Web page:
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Tortoise - Beacons Of Ancestorship CD (album) cover




Post Rock/Math rock

3.51 | 32 ratings

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4 stars

I haven't heard much by Tortoise at this point in time, but what I have heard has really impressed me. Beacons of Ancestorship, their most recent album, is a highly diverse and interesting album that creates many textured atmospheres. coexisting with harsh guitars and synthesizers in a surprisingly pleasant mixture.

The first track, the 8-minute "High-Class Slim Came Floating In", is actually one of my least favorite tracks. It begins with a sort of irritating high-pitched drone, with the lead being played by a sort of choppy synthesizer part. The drumming on the track, however, is very effective. After a while it suddenly transitions into a heavy repeated pattern that almost sounds like a broken record. This gets monotonous very quickly, and finally a synth ostinato rises out of the repetition...veeeeery slowly. The whole thing feels kind of stretched and hardly develops, making the song a bit boring by the end, when the ostinato just jumbles into oblivion. The whole thing feels unfinished.

After that is "Prepare Your Coffin", which has some more frantic and excellent drumming--occasionally missing and then rescuing crucial beats, to give the whole thing an interesting off-kilter feel-- underneath layered ascending guitar and synth patterns. Yet another layer of complex chords underneath help fill out the sound. The guitar also gets an energetic but brief solo midway through.

After this, the short interlude, "Northern Something", starts out with a light variety of percussion, and then a wobbly synth theme enters, followed by heavier drumming. There isn't much to this track, but it's not very long, either, so that isn't a problem. It is effective as an interlude.

"Gigantes" has a similar layered, complex percussion part, but tops instead with some fascinatingly mathy, interweaving string instruments (which are difficult to identify) and a rather spare theme. But in the middle, this is suddenly replaced by a wailing electric guitar, and then a nice sequence of chord changes on bass and synth. Finally, the lead is replaced by mysterious breathy sounds and ringing synthesizers, playing a mysterious and beautifully atmospheric tune.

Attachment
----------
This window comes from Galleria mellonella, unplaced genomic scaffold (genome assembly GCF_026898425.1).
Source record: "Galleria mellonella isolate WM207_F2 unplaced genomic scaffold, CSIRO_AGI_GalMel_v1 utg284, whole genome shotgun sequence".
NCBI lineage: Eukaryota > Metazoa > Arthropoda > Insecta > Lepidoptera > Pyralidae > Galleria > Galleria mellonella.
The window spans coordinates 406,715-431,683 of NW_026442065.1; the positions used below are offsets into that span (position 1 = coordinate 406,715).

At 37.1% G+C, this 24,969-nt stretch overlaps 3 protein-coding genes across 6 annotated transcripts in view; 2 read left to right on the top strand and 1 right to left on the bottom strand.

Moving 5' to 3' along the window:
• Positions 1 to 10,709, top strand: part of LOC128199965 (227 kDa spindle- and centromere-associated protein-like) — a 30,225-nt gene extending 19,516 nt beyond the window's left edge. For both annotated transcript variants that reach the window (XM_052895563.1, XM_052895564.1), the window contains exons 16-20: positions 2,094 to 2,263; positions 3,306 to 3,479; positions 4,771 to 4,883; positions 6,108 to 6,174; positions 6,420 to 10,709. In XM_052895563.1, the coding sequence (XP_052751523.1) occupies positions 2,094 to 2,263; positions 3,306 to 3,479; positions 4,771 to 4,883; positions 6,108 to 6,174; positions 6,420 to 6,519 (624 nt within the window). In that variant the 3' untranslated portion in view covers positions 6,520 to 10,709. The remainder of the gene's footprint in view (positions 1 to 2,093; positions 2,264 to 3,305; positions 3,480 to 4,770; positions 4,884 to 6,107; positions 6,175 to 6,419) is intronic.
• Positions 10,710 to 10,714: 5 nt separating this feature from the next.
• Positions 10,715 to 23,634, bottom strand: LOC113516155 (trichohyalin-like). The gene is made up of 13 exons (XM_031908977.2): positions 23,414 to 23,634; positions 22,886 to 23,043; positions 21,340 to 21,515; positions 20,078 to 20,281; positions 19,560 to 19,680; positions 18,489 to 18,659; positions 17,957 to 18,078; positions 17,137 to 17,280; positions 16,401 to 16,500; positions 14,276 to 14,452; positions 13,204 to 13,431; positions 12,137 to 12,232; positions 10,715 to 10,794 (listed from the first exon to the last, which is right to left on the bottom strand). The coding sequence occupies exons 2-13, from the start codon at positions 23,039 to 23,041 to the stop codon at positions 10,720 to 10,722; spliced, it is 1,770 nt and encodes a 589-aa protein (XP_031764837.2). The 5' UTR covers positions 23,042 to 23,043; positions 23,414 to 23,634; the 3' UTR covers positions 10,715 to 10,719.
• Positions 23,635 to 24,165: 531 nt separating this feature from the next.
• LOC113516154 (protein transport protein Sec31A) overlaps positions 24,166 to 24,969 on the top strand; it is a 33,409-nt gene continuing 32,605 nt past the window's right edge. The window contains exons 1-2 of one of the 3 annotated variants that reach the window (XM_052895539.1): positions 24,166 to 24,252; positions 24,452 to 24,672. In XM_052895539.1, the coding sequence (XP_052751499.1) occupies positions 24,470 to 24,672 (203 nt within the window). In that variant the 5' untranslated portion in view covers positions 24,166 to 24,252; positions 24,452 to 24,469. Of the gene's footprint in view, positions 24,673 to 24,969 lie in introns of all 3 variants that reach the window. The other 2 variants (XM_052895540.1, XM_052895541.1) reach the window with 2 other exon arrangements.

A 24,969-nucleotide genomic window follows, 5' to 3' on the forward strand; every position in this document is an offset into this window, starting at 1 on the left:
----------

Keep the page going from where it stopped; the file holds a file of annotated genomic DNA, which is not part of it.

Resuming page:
Another interlude follows, this one a weird piece of electronica called "Penumbra", containing a simple melody played on sampled-sounding synths with a shifting background. This one is very fun to listen to.

The next piece is a bit of a shocker--the harsh, noisy "Yinxianghechengqi", with a muddy, grumbling bass and synthesizer in the lead and furious drumming. Some times the whole thing is lost in a grinding storm, but one never competely loses track of the exciting melody (what there is of one).

The record calms down a bit after this with the sedate "The Fall of Seven Diamonds Plus One", with a slow, twangy guitar playing a minimal theme alongside similarly minimal percussion, including something sounding like a rattling chain. Again, the themes are very effective, and even though this piece is very slow, it still keeps up enough momentum to avoid collapsing.

"Minors" continues with sounds similar to "High-Class Slim", but playing a more cohesive and connected theme (one of the best on the disc), with interesting rhythmic shenanigans that the punchy drums effortlessly keep pace with. The synthesizers in this song also present more variety than the opener, producing a fuller background.

"Monument Six One Thousand" starts off with a bizarre, experimentally electronic beat pounding underneath meandering guitar, later accompanied by dissonant, repetitive chords.This is significantly weirder than anything else occurring on the album, but it still has a certain charm to it--the beat is interesting, and the guitar melodies are still pleasant in parts, even though they are also more dissonant.

The final "interlude" piece, "De Chelly", starts with a cool chord progression on a synthesizer and a brief melody on top of it. The entire thing is extremely spare, but that progression is amazing--it would be nice to see the band do more with it.

The album is lucky enough to close with its main highlight, "Charteroak Foundation"--the entire piece driven by another strange (but remarkably catchy) chord progression, this time arpeggiated on guitar, forming a 3/4 polyrhythm with the 4/4 drums (whose entrance is startling and impressive.) The piece starts out quiet with a simple theme and builds up to a sweeping set of variations on the undergirding arpeggios, becoming more angular until it suddenly drops back to the synthesizer that started the theme. It's a beautiful piece, and serves as a fitting capstone to the rest of the disc.

Tortoise's main success, well exemplified on this album, is combining bizarrely experimental studio trickery, electronica, and harmonic and rhythmic complexity with genuinely good melodies and nice atmosphere. Highlights include "Gigantes", "Yinxianghechengqi", "Minors", and definitely "Charteroak Foundation".

Zargasheth | 4/5 |


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